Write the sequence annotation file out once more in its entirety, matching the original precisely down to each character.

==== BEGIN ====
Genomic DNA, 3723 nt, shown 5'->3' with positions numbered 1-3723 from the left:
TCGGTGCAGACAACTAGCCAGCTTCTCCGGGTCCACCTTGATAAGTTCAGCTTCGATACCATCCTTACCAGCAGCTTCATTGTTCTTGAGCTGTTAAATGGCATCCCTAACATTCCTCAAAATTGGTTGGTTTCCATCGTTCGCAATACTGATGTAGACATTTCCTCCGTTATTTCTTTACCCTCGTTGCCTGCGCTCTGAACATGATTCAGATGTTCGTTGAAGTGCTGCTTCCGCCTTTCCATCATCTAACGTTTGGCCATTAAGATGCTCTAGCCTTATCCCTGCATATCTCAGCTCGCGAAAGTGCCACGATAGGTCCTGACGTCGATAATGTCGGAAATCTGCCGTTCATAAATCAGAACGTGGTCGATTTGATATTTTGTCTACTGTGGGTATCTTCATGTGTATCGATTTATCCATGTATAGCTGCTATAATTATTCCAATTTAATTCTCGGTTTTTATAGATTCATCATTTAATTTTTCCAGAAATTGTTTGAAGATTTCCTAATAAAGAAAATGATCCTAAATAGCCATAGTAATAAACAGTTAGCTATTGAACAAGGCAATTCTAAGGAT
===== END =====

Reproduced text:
Genomic DNA, 3723 nt, shown 5'->3' with positions numbered 1-3723 from the left:
TCGGTGCAGACAACTAGCCAGCTTCTCCGGGTCCACCTTGATAAGTTCAGCTTCGATACCATCCTTACCAGCAGCTTCATTGTTCTTGAGCTGTTAAATGGCATCCCTAACATTCCTCAAAATTGGTTGGTTTCCATCGTTCGCAATACTGATGTAGACATTTCCTCCGTTATTTCTTTACCCTCGTTGCCTGCGCTCTGAACATGATTCAGATGTTCGTTGAAGTGCTGCTTCCGCCTTTCCATCATCTAACGTTTGGCCATTAAGATGCTCTAGCCTTATCCCTGCATATCTCAGCTCGCGAAAGTGCCACGATAGGTCCTGACGTCGATAATGTCGGAAATCTGCCGTTCATAAATCAGAACGTGGTCGATTTGATATTTTGTCTACTGTGGGTATCTTCATGTGTATCGATTTATCCATGTATAGCTGCTATAATTATTCCAATTTAATTCTCGGTTTTTATAGATTCATCATTTAATTTTTCCAGAAATTGTTTGAAGATTTCCTAATAAAGAAAATGATCCTAAATAGCCATAGTAATAAACAGTTAGCTATTGAACAAGGCAATTCTAAGGAT